Thirty Six Thousand Criminal Aliens Freed, While Waiting for Final Deportation…Or Afterward

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ICE freed 36,007 convicted criminal aliens in 2013 from detention, who were awaiting for the results of deportation process, according to an official document obtained by the Center for Immigration Studies. This group included immigrants convicted of hundreds of brutal and severe crimes, including homicide, sexual assault, kidnapping, and aggravated assault. The list of offences include more than 16,000 drunk or drugged driving convictions. The large majority of these releases from ICE custody were discretionary, not required by law (in fact, in some instances, apparently contrary to law), nor the result of local sanctuary policies.

The document reveals that the 36,007 convicted criminal immigrants freed from ICE custody in many instances had many convictions. Among them, the 36,007 had nearly 88,000 convictions, including:

193 homicide convictions (including one willful killing of a public official with gun)

426 sexual assault convictions

303 kidnapping convictions

1,075 aggravated assault convictions

1,160 stolen vehicle convictions

9,187 dangerous drug convictions

16,070 drunk or drugged driving convictions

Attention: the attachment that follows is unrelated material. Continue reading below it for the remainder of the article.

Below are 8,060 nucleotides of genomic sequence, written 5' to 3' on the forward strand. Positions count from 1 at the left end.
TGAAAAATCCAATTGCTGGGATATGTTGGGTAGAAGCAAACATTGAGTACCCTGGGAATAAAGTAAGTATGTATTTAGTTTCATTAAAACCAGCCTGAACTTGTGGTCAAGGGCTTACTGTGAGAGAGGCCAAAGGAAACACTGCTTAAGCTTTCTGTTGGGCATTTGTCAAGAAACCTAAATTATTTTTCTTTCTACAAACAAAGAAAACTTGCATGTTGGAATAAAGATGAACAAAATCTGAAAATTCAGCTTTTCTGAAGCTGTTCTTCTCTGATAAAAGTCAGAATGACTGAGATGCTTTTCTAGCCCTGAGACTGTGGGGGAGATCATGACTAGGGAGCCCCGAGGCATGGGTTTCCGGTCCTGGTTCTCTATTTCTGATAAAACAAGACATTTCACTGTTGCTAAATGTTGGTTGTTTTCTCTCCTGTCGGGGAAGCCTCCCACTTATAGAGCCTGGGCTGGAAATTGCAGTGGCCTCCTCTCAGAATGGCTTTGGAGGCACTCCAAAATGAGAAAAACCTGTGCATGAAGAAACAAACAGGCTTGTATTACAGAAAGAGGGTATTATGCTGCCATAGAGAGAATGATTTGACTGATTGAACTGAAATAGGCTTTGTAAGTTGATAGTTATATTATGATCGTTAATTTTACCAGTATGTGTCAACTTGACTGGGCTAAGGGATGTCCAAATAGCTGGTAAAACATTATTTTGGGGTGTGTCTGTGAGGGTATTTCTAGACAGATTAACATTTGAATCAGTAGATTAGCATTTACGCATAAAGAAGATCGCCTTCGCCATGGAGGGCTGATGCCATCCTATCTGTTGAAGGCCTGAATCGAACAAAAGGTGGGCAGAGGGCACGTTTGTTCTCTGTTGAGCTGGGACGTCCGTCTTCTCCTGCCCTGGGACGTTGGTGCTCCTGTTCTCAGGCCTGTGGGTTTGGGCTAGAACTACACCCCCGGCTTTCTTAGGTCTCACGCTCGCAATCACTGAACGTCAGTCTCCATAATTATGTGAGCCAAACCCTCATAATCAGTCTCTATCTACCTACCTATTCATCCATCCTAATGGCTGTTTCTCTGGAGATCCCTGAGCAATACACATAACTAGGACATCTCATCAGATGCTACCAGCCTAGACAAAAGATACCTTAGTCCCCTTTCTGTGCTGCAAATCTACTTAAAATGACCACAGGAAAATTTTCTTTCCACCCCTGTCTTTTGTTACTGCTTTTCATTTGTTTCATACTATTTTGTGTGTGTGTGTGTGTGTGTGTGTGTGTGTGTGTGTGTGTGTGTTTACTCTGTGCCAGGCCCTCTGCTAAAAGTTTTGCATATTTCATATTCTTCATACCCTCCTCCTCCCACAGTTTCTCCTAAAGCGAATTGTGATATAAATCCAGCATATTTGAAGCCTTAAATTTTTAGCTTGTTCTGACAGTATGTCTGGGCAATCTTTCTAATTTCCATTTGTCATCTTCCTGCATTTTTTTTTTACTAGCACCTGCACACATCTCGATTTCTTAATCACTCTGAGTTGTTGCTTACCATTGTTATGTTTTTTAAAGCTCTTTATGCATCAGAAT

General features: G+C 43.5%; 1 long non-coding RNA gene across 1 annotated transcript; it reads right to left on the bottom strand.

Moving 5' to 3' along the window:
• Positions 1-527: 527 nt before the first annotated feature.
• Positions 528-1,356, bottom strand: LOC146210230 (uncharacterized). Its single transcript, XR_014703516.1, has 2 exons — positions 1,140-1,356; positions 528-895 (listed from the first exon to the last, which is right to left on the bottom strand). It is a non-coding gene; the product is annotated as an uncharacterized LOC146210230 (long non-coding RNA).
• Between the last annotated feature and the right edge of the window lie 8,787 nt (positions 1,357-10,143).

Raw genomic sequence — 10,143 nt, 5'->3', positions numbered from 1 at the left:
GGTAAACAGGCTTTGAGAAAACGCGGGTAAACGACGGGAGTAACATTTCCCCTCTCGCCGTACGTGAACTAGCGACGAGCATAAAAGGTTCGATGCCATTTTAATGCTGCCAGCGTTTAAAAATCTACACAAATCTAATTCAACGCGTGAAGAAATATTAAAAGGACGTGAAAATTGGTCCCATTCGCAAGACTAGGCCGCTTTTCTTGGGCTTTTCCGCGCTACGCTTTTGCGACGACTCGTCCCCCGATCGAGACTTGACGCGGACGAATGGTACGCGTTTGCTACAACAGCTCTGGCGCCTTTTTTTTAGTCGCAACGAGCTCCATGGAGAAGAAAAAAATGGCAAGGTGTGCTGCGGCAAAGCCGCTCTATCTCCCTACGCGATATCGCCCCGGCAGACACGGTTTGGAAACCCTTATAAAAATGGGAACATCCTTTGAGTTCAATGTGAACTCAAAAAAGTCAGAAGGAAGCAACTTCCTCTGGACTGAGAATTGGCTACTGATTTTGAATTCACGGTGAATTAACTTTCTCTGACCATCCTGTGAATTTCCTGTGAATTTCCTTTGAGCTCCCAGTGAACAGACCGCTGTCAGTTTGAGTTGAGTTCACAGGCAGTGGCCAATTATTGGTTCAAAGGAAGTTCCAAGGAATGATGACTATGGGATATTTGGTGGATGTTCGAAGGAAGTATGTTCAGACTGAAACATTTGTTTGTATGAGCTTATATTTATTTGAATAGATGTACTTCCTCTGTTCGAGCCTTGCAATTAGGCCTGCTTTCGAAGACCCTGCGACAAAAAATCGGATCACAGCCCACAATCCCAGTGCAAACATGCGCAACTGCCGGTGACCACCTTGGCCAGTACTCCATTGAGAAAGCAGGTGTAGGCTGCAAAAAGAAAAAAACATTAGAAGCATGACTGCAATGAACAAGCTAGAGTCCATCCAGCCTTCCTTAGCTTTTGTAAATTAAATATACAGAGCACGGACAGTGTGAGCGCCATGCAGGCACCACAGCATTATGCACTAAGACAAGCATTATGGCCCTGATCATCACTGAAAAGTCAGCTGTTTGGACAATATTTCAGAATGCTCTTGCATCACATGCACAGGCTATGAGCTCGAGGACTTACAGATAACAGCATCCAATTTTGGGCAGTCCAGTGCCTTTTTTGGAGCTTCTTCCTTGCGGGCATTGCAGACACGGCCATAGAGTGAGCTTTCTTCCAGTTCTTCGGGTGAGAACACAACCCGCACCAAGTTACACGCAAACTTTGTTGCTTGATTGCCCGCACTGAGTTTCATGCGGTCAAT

303 flight escape convictions
Background

This enumeration of FY 2013 criminal aliens freed and the criminal convictions tied to these individuals was prepared by ICE in response to congressional inquiries following a report published by the Center for Immigration Studies. That report, “Catch and Release”, showed that ICE officers declined to bring immigration charges in 68,000 cases of criminal    aliens they encountered in 2013.

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It is important to notice that the 36,007 criminal aliens counted in this document content are a different set of cases from the 68,000 releases reported earlier. The 36,007 criminal aliens counted here are aliens who were being processed for deportation and were freed while awaiting the final disposition of their cases, or afterwards. The 68,000 releases were cases of alien criminals encountered by ICE officers, usually in jails, but who were let go in lieu of processing them for immigration removal charges in that year. Ice Documents